Finnish Forest Research Institute  Metla

Media release 21.10.2005

Weed control improves afforestation results for former agricultural fields

Effective weed control in conjunction with afforestation measures applied to former agricultural fields increases seedling growth of silver birch (Betula pendula) and reduces mortality and vole damage. These findings were reported in a study made at the Finnish Forest Research Institute. Dichlobenil turned out to be the most effective of the currently used herbicides. It is possible that the use of herbicides will become more restricted than today. Thus it is essential to continue research into alternative weed control methods.

The effects of competing ground vegetation and various herbicides on seedlings' growth, mortality and vole damages were studied during 6 to 11 post-planting growing seasons. During spring 1991 a field experiment was set up on a mineral-soil-based agricultural field in Vilppula, southern Finland. Following complete soil preparation (ploughing and harrowing) the birch seedlings were planted within a fenced area. The effects of the following herbicides were examined: soil-active terbuthylazine, chlorthiamid, dichlobenil and pendimethalin; and foliar glyphosate and sethoxydim. A cover crop of clover (Trifolium repens L.) and fibre board mulch (50 cm x 50 cm) were used as alternative methods.

When the amount of ground vegetation increased, seedling growth was significantly retarded. Seedling mortality started a drastic rise once the vegetation coverage had reached the level of 60%. Terbuthylazine, chlorthiamid and dichlobenil were the most effective agents in reducing ground vegetation. Test areas treated with glyphosate, pendimethalin and sethoxydim did not show different results from the untreated control plots, nor did the cover-crop or mulch plots. Successful control of ground vegetation increased seedling growth. The chlorthiamid-treated plots produced the highest stem volume, the mean stem volume being 34 m3/ha, i.e. almost three times the volume of the control plots (12 m3/ha).

The highest seedling mortality was found on the cover-crop plots and on the plots treated with sethoxydim. After the sixth growing season, 46% and 44%, respectively, of the seedlings on these test plots had died. On the mulch plots only 2% of the seedlings died during the first six growing seasons. Mortalities were very low also on the plots treated with chlorthiamid, dichlobenil and terbuthylazine.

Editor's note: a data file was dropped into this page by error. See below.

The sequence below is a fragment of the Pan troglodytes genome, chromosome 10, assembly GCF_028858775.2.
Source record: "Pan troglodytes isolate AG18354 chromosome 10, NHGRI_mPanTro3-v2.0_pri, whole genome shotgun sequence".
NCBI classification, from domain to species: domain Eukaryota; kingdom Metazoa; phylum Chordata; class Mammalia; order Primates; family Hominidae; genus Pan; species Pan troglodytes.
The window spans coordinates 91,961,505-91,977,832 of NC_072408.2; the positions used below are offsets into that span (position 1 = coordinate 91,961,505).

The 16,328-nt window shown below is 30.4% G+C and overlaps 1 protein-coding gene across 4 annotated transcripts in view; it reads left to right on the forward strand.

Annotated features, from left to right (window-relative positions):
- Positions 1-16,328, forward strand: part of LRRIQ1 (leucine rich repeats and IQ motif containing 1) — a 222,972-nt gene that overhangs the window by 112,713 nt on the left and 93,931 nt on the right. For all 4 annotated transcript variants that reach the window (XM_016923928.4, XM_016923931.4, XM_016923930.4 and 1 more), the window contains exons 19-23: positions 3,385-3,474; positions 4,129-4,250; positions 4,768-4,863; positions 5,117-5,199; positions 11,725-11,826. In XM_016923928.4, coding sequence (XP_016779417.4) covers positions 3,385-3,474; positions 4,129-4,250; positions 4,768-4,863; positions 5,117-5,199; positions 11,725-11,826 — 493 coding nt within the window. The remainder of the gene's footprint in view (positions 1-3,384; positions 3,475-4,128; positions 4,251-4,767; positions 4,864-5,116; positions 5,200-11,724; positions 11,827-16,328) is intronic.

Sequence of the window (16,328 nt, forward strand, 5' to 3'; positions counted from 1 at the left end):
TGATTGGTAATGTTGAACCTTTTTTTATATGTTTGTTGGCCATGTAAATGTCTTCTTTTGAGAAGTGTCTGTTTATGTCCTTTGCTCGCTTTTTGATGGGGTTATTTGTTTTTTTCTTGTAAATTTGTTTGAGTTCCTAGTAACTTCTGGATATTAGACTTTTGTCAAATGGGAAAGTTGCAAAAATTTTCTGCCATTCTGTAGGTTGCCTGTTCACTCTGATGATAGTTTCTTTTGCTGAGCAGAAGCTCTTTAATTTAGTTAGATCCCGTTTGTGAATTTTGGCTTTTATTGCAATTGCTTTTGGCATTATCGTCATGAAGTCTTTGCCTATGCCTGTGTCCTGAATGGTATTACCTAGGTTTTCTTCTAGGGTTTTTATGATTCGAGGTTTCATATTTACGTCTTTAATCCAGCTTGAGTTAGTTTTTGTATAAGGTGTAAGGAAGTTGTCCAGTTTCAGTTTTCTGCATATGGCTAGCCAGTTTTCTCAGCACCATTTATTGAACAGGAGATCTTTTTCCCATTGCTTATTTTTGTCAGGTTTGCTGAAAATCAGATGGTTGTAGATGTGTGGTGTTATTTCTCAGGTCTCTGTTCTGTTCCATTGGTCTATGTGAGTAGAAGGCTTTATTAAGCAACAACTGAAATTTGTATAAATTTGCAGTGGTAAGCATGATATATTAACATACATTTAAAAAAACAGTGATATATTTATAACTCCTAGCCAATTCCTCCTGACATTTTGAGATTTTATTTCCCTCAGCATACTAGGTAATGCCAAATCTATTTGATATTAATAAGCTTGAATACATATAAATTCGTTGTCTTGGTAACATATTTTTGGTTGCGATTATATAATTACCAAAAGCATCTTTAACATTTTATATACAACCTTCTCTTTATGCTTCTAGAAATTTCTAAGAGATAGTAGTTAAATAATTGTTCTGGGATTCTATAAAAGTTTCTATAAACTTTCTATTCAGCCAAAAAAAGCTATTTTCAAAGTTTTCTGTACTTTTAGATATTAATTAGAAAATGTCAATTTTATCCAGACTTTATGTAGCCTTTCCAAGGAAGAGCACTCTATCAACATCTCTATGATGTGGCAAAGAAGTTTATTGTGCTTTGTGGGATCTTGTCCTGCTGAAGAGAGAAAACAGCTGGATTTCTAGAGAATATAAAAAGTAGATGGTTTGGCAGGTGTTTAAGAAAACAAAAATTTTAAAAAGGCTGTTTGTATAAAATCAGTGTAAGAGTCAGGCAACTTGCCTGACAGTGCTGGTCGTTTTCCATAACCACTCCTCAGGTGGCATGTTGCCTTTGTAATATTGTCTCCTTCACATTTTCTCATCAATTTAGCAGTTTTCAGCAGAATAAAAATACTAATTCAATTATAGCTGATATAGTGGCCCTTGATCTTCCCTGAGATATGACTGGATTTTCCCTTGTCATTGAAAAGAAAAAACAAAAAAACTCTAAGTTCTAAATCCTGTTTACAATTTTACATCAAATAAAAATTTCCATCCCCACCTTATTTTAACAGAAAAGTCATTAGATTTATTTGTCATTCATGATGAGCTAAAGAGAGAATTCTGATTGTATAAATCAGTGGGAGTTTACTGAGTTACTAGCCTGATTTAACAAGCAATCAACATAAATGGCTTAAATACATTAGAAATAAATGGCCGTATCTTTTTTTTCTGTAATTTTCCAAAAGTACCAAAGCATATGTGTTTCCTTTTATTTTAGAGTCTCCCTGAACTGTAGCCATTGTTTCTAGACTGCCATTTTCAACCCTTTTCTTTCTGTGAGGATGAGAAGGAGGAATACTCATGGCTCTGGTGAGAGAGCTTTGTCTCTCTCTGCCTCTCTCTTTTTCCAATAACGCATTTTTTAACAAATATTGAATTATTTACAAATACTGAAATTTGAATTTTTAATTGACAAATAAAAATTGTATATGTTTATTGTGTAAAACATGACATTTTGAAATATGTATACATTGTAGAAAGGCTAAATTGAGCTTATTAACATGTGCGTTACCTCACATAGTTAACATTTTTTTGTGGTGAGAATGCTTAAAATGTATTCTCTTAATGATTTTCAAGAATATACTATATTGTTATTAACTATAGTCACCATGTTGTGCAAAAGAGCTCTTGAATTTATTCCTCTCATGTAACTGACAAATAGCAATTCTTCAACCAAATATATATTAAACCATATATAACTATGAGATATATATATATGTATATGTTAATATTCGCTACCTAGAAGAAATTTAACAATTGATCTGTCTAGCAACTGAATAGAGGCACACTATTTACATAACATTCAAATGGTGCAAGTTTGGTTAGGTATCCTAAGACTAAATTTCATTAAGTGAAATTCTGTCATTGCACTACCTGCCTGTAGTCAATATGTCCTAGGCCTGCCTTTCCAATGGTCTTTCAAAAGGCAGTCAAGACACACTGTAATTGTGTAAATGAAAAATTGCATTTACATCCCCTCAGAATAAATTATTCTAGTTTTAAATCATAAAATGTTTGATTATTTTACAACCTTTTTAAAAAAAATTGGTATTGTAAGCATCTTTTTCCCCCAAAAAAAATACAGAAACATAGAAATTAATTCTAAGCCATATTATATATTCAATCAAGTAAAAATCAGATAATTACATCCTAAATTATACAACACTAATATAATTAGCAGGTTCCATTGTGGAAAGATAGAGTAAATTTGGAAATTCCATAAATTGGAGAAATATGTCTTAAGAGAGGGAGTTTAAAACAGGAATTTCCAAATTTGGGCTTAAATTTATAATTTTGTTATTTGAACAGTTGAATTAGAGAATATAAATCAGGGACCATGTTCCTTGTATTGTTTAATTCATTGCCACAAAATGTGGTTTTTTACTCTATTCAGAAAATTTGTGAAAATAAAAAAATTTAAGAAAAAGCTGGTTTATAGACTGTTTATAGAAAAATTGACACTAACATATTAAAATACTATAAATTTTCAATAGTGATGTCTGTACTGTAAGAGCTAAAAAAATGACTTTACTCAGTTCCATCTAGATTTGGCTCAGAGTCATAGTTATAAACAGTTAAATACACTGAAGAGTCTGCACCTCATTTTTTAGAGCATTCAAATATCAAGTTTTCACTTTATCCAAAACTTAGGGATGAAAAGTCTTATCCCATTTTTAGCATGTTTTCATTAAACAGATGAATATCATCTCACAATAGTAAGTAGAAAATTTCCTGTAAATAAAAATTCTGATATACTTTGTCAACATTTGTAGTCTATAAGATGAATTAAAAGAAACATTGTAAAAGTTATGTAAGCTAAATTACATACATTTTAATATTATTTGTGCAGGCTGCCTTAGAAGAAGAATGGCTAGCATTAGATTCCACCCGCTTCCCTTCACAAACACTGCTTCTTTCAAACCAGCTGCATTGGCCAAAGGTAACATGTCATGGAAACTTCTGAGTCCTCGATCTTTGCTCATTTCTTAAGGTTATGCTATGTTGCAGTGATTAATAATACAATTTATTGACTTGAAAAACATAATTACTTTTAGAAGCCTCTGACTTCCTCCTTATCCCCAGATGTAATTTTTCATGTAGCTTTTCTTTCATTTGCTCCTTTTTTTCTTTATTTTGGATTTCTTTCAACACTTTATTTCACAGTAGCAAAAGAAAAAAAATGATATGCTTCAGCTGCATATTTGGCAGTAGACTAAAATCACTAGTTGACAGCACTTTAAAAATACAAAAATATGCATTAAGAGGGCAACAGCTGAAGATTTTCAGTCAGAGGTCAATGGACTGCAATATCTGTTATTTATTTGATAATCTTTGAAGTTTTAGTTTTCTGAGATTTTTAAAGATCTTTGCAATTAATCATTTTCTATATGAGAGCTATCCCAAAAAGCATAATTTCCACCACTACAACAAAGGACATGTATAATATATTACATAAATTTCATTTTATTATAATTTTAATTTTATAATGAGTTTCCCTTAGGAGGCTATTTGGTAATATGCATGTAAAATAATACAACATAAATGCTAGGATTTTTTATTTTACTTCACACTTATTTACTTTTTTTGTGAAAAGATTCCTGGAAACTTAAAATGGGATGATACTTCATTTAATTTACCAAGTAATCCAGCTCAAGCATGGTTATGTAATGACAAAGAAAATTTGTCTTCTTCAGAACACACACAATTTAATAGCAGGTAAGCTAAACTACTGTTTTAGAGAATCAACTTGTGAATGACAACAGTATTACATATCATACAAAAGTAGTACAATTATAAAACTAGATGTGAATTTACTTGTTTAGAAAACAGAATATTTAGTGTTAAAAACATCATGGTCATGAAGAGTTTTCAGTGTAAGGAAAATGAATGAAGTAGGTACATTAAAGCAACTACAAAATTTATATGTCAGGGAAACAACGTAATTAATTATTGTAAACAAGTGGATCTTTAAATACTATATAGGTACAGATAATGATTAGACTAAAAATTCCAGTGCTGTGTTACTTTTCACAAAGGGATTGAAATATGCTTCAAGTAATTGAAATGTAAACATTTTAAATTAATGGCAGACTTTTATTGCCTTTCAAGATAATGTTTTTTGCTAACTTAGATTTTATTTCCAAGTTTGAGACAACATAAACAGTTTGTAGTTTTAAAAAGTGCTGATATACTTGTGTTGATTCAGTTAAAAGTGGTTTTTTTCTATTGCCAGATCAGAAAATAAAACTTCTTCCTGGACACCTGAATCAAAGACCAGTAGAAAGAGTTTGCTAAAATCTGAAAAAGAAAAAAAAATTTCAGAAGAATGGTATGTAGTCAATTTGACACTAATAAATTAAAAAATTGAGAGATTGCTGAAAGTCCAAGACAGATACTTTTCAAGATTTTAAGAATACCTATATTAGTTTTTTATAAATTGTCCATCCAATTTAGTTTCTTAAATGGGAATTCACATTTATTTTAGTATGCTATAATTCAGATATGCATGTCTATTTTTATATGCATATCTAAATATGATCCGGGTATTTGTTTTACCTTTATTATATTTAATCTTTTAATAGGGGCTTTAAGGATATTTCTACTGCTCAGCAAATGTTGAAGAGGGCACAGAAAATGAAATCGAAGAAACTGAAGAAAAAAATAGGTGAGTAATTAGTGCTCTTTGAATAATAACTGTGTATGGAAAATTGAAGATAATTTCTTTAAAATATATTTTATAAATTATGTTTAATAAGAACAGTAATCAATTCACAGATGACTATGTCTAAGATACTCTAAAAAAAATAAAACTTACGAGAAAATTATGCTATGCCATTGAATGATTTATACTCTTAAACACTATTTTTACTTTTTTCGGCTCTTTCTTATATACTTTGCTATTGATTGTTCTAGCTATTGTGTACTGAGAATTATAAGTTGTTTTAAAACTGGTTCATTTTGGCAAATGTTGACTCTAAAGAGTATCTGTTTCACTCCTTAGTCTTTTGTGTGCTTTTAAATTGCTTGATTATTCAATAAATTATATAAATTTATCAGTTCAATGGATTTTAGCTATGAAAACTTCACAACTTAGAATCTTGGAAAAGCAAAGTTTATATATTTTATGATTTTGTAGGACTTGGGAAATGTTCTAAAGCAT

Abundant ground vegetation also increased vole damage. Vole attacks were especially intensive on shorter-than-average seedlings. Effective control of ground vegetation can accelerate seedling growth and thus reduce the time over which they are vulnerable to vole damage.

According to forest certification criteria, chemical herbicides can only be used when deemed necessary, for example, for prevention of ground vegetation on forest regeneration sites. The development of ground vegetation is particularly intensive in afforestation areas established on former agricultural land. The use of chemical herbicides has dramatically decreased and several products have been withdrawn from the market. Of the agents included in this study, only glyphosate and dichlobenil are currently approved for forestry use. It is possible that further limitations will be imposed on using chemical herbicides due to environmental concerns. Thus, the research into alternative methods should be continued. In this study clover as the cover crop plant turned out to be as bad a competitor as actual weeds. Additionally, it attracted voles to the site. Using mulch did not increase seedling growth, but mortality was small on the mulch plots.

Since 1969, 240,000 ha of former agricultural fields have been afforested in Finland. Afforestation reached its peak during 1992-93, when more than 17,000 ha of agricultural fields were afforested. In 2003 the area of afforestation was less than 2000 ha.

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